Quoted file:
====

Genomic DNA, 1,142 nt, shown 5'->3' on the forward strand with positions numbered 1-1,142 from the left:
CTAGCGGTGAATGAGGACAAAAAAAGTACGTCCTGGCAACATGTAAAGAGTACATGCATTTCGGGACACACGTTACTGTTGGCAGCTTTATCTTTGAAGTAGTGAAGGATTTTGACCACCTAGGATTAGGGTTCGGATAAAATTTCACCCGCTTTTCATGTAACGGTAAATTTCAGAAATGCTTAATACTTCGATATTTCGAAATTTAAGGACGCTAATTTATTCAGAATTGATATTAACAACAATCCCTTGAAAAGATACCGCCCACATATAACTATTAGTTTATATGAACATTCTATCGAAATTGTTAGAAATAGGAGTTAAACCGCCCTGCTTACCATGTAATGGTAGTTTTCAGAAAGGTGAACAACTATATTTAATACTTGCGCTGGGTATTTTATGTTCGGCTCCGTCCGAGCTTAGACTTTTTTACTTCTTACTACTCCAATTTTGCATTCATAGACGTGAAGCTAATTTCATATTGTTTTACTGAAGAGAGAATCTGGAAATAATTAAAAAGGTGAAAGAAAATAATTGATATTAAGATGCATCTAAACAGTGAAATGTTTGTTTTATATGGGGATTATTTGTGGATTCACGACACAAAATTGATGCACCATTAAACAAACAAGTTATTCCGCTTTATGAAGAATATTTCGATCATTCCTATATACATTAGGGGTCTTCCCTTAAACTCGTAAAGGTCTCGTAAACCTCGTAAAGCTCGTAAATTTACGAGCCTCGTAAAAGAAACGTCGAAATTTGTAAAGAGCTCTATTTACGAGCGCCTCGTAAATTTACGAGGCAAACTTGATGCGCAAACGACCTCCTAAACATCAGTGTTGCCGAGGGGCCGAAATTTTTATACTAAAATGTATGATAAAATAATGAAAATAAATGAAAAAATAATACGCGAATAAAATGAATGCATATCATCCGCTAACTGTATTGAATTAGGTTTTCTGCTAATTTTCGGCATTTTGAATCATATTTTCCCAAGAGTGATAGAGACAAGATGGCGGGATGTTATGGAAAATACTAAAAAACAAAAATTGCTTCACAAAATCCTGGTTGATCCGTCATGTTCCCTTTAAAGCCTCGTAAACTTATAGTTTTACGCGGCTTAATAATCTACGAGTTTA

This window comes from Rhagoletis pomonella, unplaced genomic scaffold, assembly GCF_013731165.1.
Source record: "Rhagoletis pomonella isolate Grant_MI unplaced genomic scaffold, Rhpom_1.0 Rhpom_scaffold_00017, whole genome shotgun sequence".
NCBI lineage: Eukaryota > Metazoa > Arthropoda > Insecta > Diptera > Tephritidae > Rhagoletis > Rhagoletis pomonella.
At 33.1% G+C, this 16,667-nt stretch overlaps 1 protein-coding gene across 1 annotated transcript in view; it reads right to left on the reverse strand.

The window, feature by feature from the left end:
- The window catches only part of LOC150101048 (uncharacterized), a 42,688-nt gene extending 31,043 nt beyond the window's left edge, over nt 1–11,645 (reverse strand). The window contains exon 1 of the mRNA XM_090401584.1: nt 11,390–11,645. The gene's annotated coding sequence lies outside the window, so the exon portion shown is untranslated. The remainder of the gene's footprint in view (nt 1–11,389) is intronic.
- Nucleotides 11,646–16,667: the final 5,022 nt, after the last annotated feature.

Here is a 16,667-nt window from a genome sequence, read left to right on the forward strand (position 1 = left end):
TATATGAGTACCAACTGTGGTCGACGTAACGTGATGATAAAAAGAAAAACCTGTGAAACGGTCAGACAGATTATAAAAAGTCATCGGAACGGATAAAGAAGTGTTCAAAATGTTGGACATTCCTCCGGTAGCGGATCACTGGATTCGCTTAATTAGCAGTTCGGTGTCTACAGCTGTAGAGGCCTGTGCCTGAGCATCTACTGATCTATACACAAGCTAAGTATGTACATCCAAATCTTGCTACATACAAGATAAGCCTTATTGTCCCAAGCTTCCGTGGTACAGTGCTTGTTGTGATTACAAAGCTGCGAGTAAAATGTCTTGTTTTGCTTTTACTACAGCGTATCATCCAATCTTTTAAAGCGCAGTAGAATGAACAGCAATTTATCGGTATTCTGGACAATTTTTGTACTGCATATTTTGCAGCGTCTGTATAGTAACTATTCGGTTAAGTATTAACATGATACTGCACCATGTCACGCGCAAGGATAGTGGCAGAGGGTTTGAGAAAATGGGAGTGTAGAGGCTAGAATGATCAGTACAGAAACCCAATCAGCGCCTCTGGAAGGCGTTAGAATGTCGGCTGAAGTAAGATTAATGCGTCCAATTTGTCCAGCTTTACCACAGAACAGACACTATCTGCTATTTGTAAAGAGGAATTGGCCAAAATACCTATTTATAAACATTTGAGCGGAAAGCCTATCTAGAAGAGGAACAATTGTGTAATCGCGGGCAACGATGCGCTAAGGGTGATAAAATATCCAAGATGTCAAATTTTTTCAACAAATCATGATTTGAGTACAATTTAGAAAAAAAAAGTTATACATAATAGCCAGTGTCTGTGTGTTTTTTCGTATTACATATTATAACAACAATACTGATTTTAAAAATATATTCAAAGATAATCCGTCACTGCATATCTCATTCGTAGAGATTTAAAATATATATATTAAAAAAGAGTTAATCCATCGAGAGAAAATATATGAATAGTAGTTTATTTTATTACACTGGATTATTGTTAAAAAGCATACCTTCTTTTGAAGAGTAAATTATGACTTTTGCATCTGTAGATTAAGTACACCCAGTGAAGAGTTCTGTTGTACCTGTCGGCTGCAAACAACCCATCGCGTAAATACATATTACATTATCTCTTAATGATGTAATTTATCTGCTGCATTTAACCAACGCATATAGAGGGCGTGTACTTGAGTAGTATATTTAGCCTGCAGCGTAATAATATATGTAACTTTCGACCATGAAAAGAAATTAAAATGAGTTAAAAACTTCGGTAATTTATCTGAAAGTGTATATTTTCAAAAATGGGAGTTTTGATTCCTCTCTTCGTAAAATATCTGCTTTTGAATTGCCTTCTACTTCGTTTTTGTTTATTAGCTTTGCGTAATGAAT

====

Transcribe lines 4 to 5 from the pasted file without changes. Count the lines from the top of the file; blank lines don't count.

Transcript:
Source record: "Rhagoletis pomonella isolate Grant_MI unplaced genomic scaffold, Rhpom_1.0 Rhpom_scaffold_00017, whole genome shotgun sequence".
NCBI lineage: Eukaryota > Metazoa > Arthropoda > Insecta > Diptera > Tephritidae > Rhagoletis > Rhagoletis pomonella.